The authors of this report examine the outcomes following the implementation of the Child Development Project, aimed at supporting students’ interpersonal relationships, goals, and developmental and sociocultural needs.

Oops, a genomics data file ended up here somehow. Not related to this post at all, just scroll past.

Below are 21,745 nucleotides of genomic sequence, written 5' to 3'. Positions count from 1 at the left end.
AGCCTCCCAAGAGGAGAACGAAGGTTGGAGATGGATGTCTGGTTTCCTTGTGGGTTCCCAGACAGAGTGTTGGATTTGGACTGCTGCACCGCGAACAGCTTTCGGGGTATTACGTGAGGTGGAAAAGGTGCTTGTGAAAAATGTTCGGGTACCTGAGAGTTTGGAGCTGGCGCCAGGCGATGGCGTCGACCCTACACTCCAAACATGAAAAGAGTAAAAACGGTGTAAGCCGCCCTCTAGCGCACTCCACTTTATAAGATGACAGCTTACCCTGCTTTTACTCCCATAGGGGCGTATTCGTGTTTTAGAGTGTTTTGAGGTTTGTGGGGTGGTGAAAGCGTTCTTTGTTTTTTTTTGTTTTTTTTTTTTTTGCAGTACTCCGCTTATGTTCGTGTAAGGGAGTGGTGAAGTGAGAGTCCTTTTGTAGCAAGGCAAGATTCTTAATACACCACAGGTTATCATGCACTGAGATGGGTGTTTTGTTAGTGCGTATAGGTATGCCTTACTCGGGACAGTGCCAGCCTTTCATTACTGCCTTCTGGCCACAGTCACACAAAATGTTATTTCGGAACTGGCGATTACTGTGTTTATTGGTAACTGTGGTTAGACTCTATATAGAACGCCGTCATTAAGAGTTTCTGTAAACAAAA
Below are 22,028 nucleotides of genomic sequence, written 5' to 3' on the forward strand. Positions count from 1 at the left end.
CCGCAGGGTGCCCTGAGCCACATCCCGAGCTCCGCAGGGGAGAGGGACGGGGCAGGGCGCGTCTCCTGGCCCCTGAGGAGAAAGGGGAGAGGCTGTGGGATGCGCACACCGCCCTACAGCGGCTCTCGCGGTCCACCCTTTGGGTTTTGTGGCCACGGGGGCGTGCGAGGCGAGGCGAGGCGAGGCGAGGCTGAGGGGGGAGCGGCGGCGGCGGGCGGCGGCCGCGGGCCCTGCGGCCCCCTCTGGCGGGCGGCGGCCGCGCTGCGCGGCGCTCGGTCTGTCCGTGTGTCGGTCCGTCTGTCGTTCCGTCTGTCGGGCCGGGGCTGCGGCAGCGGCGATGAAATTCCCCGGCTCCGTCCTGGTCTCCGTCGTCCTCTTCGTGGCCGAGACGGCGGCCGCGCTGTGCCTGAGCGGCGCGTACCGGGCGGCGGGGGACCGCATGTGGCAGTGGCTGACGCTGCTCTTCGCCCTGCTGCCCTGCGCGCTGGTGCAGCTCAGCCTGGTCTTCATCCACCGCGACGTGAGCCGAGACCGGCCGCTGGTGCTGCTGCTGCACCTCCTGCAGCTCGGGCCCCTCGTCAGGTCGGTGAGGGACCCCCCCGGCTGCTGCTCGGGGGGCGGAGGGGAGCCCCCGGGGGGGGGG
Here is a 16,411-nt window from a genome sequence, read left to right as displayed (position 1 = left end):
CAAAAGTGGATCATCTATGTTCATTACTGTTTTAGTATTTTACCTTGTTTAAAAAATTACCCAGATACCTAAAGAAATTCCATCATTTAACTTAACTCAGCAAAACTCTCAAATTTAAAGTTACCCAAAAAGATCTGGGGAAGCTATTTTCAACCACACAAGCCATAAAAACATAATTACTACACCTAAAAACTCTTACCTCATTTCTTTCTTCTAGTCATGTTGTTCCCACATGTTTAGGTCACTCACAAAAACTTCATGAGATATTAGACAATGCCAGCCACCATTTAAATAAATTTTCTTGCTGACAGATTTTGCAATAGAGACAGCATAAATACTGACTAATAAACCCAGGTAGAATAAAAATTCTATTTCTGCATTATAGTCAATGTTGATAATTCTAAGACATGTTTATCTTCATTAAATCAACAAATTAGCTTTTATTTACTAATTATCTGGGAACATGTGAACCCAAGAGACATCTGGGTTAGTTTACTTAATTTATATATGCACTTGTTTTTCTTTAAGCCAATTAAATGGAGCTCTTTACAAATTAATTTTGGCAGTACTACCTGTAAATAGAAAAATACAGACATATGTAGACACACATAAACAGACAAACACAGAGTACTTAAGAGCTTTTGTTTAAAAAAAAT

The Child Development Project is a comprehensive school reform program that helps elementary schools to become caring communities of learners—environments characterized by supportive interpersonal relationships, shared goals, responsiveness to students' developmental and sociocultural needs, and an emphasis on prosocial values of personal responsibility, concern for others, and fairness, as well as a commitment to learning. The program includes classroom, schoolwide, and family involvement activities that, working synergistically, are expected to foster students' positive development and resilience to risk when confronted with stressful life events and circumstances. Following baseline assessments, the program was introduced in schools from six school districts across the U.S. over a period of three years. Similar schools in these same districts served as a comparison group. Evaluation findings indicated that when the program was implemented widely throughout a school, there were significant reductions in students' use of drugs and involvement in other problem behaviors. Publisher Abstract Provided